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The Costs Of An Auto Loan

When shopping for a car loan, these three things determine the cost:

  • The finance charge, expressed as an annual percentage rate (APR)
  • The term, or length of time the of the loan
  • The principal, or amount you borrow


The APR (annual percentage rate) is a percentage of the loan principal that you pay every year to your lender. This finance charge includes interest and any fees for arranging the loan, with this charge being added to the total amount you borrow. Typically, if you make minimum payments on your loan with the addition of the APR interest, you pay extra to borrow the money to initially buy the vehicle.

When looking for a vehicle loan, look for the lowest auto loan interest rate for the term you want. The higher the rate, the more borrowing will cost you.

The Term

The term of your loan also affects what it costs you to borrow. A shorter term means you’ll pay higher monthly payments, but have a lower total cost. On the flip side, a longer term means you have smaller monthly payments, but a higher total cost.

Although, you still might choose the longer term, and the higher cost, if you can manage the smaller payment more easily than the larger one. It can be worth it to pay a little more over time if you’re worried that you might default on your payments.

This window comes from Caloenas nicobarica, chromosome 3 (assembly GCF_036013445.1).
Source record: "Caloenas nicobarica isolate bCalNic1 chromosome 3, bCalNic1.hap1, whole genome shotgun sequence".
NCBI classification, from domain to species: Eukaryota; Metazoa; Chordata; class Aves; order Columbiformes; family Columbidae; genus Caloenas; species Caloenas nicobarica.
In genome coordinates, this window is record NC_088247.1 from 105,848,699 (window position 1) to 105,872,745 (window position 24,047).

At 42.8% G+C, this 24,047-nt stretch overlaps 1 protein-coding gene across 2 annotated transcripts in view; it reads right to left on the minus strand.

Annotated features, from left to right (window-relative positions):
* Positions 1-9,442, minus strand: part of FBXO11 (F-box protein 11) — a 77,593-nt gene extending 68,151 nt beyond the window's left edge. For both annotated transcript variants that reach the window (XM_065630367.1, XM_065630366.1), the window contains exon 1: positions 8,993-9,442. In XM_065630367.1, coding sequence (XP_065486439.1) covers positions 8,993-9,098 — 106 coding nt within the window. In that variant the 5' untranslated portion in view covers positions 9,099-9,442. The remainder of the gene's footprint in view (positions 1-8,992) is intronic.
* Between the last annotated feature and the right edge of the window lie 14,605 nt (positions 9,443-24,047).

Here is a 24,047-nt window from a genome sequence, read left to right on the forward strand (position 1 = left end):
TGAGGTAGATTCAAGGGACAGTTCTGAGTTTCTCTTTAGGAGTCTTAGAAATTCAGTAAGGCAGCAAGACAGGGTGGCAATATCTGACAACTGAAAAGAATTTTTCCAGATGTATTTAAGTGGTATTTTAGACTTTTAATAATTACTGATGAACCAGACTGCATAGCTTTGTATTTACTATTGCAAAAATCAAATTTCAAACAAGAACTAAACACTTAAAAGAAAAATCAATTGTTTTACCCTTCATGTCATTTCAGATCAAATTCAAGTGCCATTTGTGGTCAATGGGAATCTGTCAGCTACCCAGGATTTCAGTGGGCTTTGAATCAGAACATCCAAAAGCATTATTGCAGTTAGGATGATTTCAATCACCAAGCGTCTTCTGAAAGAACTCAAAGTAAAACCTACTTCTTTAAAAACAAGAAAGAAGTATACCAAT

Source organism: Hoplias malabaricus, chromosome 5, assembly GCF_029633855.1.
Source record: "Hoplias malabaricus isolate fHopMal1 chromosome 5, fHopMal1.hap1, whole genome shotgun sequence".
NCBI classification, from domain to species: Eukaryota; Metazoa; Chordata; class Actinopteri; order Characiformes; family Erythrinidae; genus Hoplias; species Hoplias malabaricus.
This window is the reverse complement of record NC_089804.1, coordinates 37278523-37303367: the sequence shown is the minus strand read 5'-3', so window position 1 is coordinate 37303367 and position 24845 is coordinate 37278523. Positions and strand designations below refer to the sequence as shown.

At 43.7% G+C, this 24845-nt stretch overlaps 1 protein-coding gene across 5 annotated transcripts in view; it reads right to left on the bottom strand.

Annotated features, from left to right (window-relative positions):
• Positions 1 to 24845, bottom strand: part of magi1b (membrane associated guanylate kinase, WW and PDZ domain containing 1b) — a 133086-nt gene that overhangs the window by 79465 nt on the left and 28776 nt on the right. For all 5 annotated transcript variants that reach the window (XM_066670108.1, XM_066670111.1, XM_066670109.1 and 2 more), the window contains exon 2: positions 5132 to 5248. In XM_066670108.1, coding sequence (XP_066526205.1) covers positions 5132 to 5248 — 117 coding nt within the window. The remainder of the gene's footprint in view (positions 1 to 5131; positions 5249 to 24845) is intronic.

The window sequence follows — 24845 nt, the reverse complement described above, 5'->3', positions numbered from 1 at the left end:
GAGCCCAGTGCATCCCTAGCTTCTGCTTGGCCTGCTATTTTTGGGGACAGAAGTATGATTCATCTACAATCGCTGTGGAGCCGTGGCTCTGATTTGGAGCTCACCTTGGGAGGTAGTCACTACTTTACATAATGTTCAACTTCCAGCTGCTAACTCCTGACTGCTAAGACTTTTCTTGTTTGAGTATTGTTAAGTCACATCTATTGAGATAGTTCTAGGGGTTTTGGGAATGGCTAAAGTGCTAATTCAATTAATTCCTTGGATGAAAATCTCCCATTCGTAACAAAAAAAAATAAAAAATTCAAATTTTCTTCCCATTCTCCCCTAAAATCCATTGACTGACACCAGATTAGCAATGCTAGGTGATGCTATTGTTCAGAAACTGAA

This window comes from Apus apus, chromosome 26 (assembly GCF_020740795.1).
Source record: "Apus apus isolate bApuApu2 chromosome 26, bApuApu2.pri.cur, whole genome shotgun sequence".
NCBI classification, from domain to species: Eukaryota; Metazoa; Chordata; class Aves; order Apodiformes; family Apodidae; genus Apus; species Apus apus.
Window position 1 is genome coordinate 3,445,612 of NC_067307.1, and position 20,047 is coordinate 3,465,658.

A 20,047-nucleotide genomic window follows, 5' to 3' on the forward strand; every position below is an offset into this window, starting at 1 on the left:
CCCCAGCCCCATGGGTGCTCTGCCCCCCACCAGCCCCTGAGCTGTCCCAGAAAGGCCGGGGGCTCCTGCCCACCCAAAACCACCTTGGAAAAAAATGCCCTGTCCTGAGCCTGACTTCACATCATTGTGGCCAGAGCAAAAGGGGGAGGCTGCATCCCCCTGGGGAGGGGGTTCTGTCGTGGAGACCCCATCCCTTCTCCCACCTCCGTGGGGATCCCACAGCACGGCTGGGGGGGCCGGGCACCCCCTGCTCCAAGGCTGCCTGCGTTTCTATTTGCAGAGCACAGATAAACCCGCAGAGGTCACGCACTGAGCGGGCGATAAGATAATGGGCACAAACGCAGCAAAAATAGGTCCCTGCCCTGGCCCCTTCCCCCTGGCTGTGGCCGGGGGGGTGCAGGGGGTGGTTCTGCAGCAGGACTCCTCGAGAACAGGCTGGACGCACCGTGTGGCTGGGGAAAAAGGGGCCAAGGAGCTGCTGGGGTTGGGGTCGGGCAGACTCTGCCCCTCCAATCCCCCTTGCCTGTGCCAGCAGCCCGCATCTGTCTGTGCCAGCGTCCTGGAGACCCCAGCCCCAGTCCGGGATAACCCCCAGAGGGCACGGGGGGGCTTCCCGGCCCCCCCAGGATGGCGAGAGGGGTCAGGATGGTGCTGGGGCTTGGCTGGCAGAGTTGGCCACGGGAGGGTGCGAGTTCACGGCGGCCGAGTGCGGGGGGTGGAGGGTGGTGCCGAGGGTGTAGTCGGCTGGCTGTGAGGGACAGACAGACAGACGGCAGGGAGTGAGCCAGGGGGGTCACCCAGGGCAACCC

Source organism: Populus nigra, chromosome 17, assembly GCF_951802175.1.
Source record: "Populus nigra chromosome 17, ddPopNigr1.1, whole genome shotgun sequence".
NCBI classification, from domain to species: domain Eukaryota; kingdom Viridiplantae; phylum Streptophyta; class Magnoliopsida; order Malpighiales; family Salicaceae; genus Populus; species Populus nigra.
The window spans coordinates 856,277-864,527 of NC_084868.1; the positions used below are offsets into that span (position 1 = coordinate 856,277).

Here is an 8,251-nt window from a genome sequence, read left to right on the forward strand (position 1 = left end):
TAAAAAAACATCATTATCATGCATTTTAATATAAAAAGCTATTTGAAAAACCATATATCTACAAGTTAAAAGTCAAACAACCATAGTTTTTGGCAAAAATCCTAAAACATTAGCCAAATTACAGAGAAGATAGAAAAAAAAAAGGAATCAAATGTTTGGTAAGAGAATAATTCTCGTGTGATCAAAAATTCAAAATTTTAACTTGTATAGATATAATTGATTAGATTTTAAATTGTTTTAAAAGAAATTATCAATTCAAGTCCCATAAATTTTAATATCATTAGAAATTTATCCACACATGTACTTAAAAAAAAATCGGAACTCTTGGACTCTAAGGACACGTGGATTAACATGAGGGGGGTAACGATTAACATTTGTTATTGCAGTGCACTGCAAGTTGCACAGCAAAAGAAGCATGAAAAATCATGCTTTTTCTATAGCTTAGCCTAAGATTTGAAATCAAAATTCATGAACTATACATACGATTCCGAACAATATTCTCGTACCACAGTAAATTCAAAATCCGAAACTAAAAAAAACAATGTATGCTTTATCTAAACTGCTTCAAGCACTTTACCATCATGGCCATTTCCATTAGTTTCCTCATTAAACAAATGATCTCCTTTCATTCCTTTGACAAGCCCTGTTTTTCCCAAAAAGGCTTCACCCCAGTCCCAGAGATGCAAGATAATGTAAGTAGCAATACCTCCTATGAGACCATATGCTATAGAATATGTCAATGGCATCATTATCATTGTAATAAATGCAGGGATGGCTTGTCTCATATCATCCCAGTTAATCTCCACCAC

The Principal

The more you borrow, the more borrowing will cost you. After all, the finance charge is determined by multiplying the interest rate times the principal. So the more you can reduce your principal, the more affordable borrowing will be.

To cut down on your overall cost, make the largest down payment you can afford so that you reduce your interest costs. Looking for a car that will have a good trade-in value, and trading it in while it’s still in good condition, will help you save money later on as well.

Other Costs

Keep in mind that the cost of insurance will vary depending on the kind of car you want to buy, your age, gender, and driving record, where you live, the insurance company you choose, and the coverage you want.

This article was written with support from Banzai Financial Literacy. To learn more about Banzai and Dort Financial’s commitment to providing free financial literacy to the community please visit: